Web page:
Alfi has been expanding overseas. Director general Camille Thommes talks to Angele Spiteri Paris about new markets for Luxembourg funds.
As the ambassador for “brand Ucits”, the Association of the Luxembourg Fund Industry (Alfi) has had a vital role in the success of Luxembourg-domiciled products being sold overseas. The success story in Asia is renowned, but Latin America is now gaining a more important role in the Ucits play.
Alfi is one of the only fund associations in Europe to have opened an office overseas. Following the significant sales figures of Luxembourg-domiciled Ucits funds in Asia, the association opened an office in Hong Kong.
Camille Thommes, director general, Alfi, says: “Opening the office in Hong Kong was a big step to take. We decided to focus on Asia because it became the main non-European market for Ucits funds and we chose Hong Kong because it is centrally located and one of the main distribution hubs in Asia.”
The Hong Kong Alfi office has now been up and running for just over two months and Thommes says the response has been very positive.
When opening the office, Alfi said that its objectives were not just to promote the Ucits brand in the region but also to monitor the regulatory and legal developments in the region.
This may be becoming more important as talk of an Asian Ucits-type structure has been increasing.
But Thommes is not perturbed by this.
“The idea to copy the success of the Ucits brand has been mentioned and we’re watching the development on that front. But you have to remember that the Ucits brand has been developed into a worldwide recognised label over the years. It doesn’t happen overnight, you have to build that up gradually.
“Ucits was born in the 80s and it’s only as time went by that it became known as a safe and well-regulated product that attracted investors in regions other than Europe.”
So, he says that a good track record and acceptance of the product is important and takes time to set this up.
However, as this Asian Ucits structure is still but a phantom, the popularity of Ucits and specifically, of Luxembourg-domiciled Ucits funds, overseas has only been increasing and the obvious question for Alfi would be whether another office abroad is being considered.
Despite a report claiming that Alfi was to open an office in Chile, Thommes clarifies that for the moment, there are no such plans.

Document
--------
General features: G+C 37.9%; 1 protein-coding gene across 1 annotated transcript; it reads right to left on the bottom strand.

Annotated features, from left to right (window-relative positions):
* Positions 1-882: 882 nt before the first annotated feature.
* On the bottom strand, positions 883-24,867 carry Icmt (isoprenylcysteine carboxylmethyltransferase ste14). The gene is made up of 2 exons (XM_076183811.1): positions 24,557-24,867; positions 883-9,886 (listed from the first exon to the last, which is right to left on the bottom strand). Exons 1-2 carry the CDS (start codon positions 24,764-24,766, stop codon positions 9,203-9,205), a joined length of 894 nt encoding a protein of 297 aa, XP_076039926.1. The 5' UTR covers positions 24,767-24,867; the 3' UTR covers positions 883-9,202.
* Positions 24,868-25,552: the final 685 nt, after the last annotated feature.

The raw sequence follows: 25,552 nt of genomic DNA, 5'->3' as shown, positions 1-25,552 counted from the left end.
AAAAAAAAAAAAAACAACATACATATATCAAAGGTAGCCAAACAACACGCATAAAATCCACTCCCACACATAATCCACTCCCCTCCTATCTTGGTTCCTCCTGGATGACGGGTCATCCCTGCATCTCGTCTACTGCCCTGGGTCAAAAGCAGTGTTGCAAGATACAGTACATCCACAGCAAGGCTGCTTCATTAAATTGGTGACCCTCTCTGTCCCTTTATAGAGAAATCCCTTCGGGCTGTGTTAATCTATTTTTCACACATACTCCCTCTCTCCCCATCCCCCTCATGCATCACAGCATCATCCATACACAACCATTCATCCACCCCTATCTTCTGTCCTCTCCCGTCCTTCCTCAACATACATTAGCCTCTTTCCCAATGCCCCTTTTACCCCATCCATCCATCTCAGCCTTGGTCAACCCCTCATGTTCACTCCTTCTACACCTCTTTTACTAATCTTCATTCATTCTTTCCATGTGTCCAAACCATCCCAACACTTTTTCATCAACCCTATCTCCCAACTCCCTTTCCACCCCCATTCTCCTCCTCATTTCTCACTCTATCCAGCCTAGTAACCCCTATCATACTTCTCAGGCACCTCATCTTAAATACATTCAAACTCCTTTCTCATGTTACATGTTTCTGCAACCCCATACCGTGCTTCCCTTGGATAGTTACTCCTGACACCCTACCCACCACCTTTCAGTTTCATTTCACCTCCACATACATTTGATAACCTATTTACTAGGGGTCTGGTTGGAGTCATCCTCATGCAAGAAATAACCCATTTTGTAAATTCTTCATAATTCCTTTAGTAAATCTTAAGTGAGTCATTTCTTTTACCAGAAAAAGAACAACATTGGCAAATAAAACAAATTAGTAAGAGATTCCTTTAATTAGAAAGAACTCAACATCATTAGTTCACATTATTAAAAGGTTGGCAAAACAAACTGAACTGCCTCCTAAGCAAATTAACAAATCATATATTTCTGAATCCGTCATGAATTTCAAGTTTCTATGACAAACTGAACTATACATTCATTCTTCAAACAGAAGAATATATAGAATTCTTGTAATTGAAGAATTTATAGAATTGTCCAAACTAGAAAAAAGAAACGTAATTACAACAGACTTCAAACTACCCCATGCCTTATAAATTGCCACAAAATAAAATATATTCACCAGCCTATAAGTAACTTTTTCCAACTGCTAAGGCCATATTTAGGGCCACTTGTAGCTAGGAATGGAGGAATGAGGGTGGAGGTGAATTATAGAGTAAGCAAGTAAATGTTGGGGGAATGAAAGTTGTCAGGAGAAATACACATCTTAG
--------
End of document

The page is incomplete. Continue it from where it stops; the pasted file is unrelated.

“We will carry out an assessment of the Hong Kong office, evaluate how that operation has served us and then see where we go from there,” he says.
But although it might be premature to discuss new ventures when the latest one is still so fresh, the success Ucits products have already enjoyed in Latin America and the potential still in the market as the continent’s economies grow on the back of commodity wealth and trade with China are undeniable.
Thommes says: “Next to Asia, Latin America is one of the most important regions for the distribution of Ucits.”
He says Ucits products are proving popular in some of these markets. “In Chile and Peru, Ucits are eligible investments for pension funds and the Luxembourg-domiciled products have been gaining traction in those markets,” says Thommes. “In Chile, Luxembourg enjoys a significant market share of foreign funds in which locals invest. The same goes for Peru.”
Of foreign funds held by local investors in Chile, 71% are registered in Luxembourg, while in Peru, 358 of the 590 foreign funds distributed are domiciled in Luxembourg.
Brazil is another country of potential growth for Ucits funds. Thommes explains: “The Brazilian authorities changed local regulations and raised the threshold of the percentage of assets local pension funds can hold in foreign funds. Ucits have the track record to be eligible so there is a good opportunity there.”
However, it’s not just about European products being sold into Latin America. The indigenous fund managers are also making use of Luxembourg and the Ucits framework.
It is well-known that Asian asset managers, such as Mirae Asset, have been setting up Luxembourg-domiciled Ucits to sell their products back into their home markets.
And now Latin American managers look to be following in the Asian footsteps.
Thommes says: “We’ve seen local, Latin American asset managers setting up structures in Luxembourg for their cross-border distribution. Mostly, these have been Brazilian fund managers and institutions. But I wouldn’t exclude the possibility of Chilean players doing the same.”
He says the association is also monitoring developments in other Latin American countries. “In October, we went on a financial mission to Chile, Brazil and Uruguay. We had a high turnout of participants and found that Luxembourg funds were well known and well received,” says Thommes.
Another pocket of potential for Ucits funds is the Middle East. With some of the largest pools of money in the world, particularly in sovereign wealth funds.
Efforts towards increasing the distribution of Luxembourg-domiciled Ucits in the Middle East are more recent than those in Latin America, but the prospects are positive.
“In Bahrain, there are a large number of Luxembourg funds already registered. There is also a lot of interesting potential in the region in countries such as Saudi Arabia, Dubai and Abu Dhabi,” says Thommes.
“The Middle East is definitely an area that is on our radar screen and there have been a lot of promotional efforts made over the last two and a half years to get Luxembourg better known in the region. And we’ve seen positive results.”
©2011 funds europe